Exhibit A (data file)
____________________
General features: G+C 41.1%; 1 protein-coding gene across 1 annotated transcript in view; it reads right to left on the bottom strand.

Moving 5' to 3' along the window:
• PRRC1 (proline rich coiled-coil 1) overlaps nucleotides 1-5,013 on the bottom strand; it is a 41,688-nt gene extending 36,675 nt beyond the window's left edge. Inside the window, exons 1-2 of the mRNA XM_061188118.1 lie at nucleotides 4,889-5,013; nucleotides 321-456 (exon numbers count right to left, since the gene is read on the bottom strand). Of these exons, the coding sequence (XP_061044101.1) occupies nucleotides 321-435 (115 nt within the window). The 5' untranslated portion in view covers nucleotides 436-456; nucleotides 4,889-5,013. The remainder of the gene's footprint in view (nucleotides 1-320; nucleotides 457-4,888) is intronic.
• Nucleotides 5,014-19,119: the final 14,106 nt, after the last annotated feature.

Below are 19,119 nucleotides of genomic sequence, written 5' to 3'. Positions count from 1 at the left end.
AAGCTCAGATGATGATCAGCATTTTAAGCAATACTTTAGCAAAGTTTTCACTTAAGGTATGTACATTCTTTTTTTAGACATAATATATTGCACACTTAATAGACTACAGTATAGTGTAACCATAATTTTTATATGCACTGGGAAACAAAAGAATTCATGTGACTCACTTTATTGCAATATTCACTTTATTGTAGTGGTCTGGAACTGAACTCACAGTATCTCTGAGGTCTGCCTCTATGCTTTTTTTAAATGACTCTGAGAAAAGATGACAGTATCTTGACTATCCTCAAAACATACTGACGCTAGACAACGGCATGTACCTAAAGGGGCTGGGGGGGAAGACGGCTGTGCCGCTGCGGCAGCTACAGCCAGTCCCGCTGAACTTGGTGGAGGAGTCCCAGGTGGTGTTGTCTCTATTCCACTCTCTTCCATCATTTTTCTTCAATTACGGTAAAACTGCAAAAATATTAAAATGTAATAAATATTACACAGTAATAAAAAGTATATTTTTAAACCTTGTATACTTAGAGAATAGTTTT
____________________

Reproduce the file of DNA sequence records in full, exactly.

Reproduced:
General features: G+C 41.1%; 1 protein-coding gene across 1 annotated transcript in view; it reads right to left on the bottom strand.

Moving 5' to 3' along the window:
• PRRC1 (proline rich coiled-coil 1) overlaps nucleotides 1-5,013 on the bottom strand; it is a 41,688-nt gene extending 36,675 nt beyond the window's left edge. Inside the window, exons 1-2 of the mRNA XM_061188118.1 lie at nucleotides 4,889-5,013; nucleotides 321-456 (exon numbers count right to left, since the gene is read on the bottom strand). Of these exons, the coding sequence (XP_061044101.1) occupies nucleotides 321-435 (115 nt within the window). The 5' untranslated portion in view covers nucleotides 436-456; nucleotides 4,889-5,013. The remainder of the gene's footprint in view (nucleotides 1-320; nucleotides 457-4,888) is intronic.
• Nucleotides 5,014-19,119: the final 14,106 nt, after the last annotated feature.

Below are 19,119 nucleotides of genomic sequence, written 5' to 3'. Positions count from 1 at the left end.
AAGCTCAGATGATGATCAGCATTTTAAGCAATACTTTAGCAAAGTTTTCACTTAAGGTATGTACATTCTTTTTTTAGACATAATATATTGCACACTTAATAGACTACAGTATAGTGTAACCATAATTTTTATATGCACTGGGAAACAAAAGAATTCATGTGACTCACTTTATTGCAATATTCACTTTATTGTAGTGGTCTGGAACTGAACTCACAGTATCTCTGAGGTCTGCCTCTATGCTTTTTTTAAATGACTCTGAGAAAAGATGACAGTATCTTGACTATCCTCAAAACATACTGACGCTAGACAACGGCATGTACCTAAAGGGGCTGGGGGGGAAGACGGCTGTGCCGCTGCGGCAGCTACAGCCAGTCCCGCTGAACTTGGTGGAGGAGTCCCAGGTGGTGTTGTCTCTATTCCACTCTCTTCCATCATTTTTCTTCAATTACGGTAAAACTGCAAAAATATTAAAATGTAATAAATATTACACAGTAATAAAAAGTATATTTTTAAACCTTGTATACTTAGAGAATAGTTTT